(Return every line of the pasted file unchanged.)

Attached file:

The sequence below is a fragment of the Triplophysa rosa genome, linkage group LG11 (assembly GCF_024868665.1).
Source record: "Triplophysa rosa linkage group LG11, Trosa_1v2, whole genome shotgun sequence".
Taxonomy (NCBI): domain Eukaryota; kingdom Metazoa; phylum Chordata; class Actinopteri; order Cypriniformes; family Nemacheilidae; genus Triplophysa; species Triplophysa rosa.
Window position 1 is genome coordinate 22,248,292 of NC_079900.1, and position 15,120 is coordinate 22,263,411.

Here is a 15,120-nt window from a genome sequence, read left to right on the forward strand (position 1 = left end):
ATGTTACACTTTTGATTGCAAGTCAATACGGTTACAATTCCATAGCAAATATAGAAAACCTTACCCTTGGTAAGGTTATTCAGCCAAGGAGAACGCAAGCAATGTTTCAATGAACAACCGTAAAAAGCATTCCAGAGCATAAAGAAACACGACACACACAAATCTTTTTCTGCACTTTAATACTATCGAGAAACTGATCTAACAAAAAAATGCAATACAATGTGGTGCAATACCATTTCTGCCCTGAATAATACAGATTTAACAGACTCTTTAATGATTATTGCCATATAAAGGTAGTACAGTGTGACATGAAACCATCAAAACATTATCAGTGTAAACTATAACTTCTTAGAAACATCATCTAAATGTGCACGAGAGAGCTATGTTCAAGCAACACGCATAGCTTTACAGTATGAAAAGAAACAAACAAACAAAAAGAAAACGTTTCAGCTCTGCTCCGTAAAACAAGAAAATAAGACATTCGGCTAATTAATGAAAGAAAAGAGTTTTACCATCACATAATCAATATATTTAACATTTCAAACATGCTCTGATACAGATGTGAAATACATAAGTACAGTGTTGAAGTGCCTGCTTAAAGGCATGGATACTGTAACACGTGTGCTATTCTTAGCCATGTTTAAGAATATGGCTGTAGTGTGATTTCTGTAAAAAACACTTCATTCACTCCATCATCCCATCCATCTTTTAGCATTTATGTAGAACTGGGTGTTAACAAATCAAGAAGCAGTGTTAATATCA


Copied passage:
The sequence below is a fragment of the Triplophysa rosa genome, linkage group LG11 (assembly GCF_024868665.1).
Source record: "Triplophysa rosa linkage group LG11, Trosa_1v2, whole genome shotgun sequence".
Taxonomy (NCBI): domain Eukaryota; kingdom Metazoa; phylum Chordata; class Actinopteri; order Cypriniformes; family Nemacheilidae; genus Triplophysa; species Triplophysa rosa.
Window position 1 is genome coordinate 22,248,292 of NC_079900.1, and position 15,120 is coordinate 22,263,411.

Here is a 15,120-nt window from a genome sequence, read left to right on the forward strand (position 1 = left end):
ATGTTACACTTTTGATTGCAAGTCAATACGGTTACAATTCCATAGCAAATATAGAAAACCTTACCCTTGGTAAGGTTATTCAGCCAAGGAGAACGCAAGCAATGTTTCAATGAACAACCGTAAAAAGCATTCCAGAGCATAAAGAAACACGACACACACAAATCTTTTTCTGCACTTTAATACTATCGAGAAACTGATCTAACAAAAAAATGCAATACAATGTGGTGCAATACCATTTCTGCCCTGAATAATACAGATTTAACAGACTCTTTAATGATTATTGCCATATAAAGGTAGTACAGTGTGACATGAAACCATCAAAACATTATCAGTGTAAACTATAACTTCTTAGAAACATCATCTAAATGTGCACGAGAGAGCTATGTTCAAGCAACACGCATAGCTTTACAGTATGAAAAGAAACAAACAAACAAAAAGAAAACGTTTCAGCTCTGCTCCGTAAAACAAGAAAATAAGACATTCGGCTAATTAATGAAAGAAAAGAGTTTTACCATCACATAATCAATATATTTAACATTTCAAACATGCTCTGATACAGATGTGAAATACATAAGTACAGTGTTGAAGTGCCTGCTTAAAGGCATGGATACTGTAACACGTGTGCTATTCTTAGCCATGTTTAAGAATATGGCTGTAGTGTGATTTCTGTAAAAAACACTTCATTCACTCCATCATCCCATCCATCTTTTAGCATTTATGTAGAACTGGGTGTTAACAAATCAAGAAGCAGTGTTAATATCA